The world as a whole is known as The Five Corners. It is a strange world where the sun is fixed in single position in the sky (perceived in the same spot from all places), rotating in place to dim and become the moon, granting nighttime. The campaign using this setting has focused on the region of Pentilos, a massive archipelago of islands connecting four minor continents. Like in reality, the technological and social progress of these regions is out of sync, but recent magic-technological growth is seeing the rise of a more globalist economy. Much of the world is in a period of cultural and economic evolution at least at the level of 18th century Europe.
The varied races in D&D are mostly divided through the continents and their sub-regions, with each region given enough breathing room for its own unique cultures and societies to develop.
In the North, Esedria is home to a human kingdom recently settling into an representative-based oligarchy (flavored with a mixture of real-world western European and deep American South high society). Quelquainaia holds the empire of Asiatic elves, isolationist and hidden in their tree-cities.
To the South, Oen'Bemos has sprawling plains of warring orc clans that define themselves by magical Relics left behind by a fallen gnome empire. The dwarves of Duguros live exclusively under their mountains (most experiencing "mountain sickness" if they leave), split between the communistic Duundr clans and the aristocracy-driven Da'Den clans.
Connecting them all is Pentilos, at the heart of which is The Melting Pot, the seat of the Pentilos Throne but ruled largely through a complex oligarchic organization called The Kalani Conglomerate, otherwise known as The Guild of Guilds. War has not seen the central region in over two centuries, but the world is in a period of High Magic and recently-developing Magi-Technology has begun to heavily impact trade and politics.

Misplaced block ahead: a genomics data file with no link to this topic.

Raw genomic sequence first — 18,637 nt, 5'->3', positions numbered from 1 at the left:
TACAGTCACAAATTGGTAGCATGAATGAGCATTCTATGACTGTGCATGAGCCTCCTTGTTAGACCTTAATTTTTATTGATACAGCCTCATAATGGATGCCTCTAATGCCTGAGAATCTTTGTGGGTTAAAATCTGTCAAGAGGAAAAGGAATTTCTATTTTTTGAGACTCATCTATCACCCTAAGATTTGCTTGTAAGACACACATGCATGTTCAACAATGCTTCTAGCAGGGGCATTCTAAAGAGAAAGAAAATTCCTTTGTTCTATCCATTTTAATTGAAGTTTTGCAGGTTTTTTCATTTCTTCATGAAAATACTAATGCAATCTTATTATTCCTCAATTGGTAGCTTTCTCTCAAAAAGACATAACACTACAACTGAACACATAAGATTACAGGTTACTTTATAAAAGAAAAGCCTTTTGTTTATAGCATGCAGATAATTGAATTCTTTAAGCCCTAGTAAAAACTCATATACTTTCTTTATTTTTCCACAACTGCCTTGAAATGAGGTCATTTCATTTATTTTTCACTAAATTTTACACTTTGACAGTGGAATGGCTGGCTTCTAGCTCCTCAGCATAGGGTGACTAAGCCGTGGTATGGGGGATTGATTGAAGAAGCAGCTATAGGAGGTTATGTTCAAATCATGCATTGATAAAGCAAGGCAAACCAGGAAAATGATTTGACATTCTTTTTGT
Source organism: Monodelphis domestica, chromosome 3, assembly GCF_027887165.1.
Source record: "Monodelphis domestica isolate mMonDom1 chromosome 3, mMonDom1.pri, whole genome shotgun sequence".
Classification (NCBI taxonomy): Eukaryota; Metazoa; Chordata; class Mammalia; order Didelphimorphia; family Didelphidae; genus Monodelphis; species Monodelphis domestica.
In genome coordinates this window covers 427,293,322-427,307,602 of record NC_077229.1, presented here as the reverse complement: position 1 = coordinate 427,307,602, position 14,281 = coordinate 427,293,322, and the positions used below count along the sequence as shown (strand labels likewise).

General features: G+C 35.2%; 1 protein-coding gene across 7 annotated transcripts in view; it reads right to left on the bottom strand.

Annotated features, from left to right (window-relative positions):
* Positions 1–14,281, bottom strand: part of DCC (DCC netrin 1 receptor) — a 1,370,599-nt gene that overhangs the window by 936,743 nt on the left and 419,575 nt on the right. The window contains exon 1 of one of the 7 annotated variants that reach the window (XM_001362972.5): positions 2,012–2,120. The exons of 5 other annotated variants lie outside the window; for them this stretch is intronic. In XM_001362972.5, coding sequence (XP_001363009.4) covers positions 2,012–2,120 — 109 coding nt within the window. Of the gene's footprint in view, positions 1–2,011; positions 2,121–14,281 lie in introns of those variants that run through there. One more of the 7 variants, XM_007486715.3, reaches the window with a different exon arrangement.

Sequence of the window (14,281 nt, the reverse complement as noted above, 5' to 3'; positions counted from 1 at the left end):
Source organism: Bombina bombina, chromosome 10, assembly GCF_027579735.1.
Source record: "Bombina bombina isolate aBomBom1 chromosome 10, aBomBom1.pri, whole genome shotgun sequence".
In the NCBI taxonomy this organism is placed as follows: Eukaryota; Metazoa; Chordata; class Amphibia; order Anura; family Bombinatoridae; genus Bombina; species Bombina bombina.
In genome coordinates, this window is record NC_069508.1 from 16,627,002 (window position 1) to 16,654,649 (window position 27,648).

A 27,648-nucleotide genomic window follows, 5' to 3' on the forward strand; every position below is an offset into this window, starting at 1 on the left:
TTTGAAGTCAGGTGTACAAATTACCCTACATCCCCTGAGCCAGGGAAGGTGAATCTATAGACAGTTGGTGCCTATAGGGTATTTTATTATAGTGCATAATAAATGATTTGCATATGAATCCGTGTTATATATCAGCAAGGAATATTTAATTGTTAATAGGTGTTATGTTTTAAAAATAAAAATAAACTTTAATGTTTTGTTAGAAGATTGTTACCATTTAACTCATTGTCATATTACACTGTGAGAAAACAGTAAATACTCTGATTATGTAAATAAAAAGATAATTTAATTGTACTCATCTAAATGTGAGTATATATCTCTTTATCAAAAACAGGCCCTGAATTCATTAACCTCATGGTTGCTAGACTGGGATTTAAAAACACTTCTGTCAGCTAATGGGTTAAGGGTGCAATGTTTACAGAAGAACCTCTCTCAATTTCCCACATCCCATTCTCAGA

Not all Races and Creatures from the official D&D settings have a place in this world, but many are justified through a concept of "Magic Residuum," the raw flow of magic left in nature from various events. This magic can lead to the spontaneous creation of new flora and fauna, thus allowing the magical creatures of the world to have unique relevance to their locales.
Most D&D and fantasy tropes are pushed at least one degree in a new direction in order to keep the players surprised and subvert expectations. For instance, the first sessions established that Goblins are hive-mind creatures that live underground, often considered a difficult-to-remove invasive vermin wherever they reside. The party negotiated peace between a goblin hive and a township, the struggle of which was defined by the alien nature of the goblins and their lack of comprehension of human ways.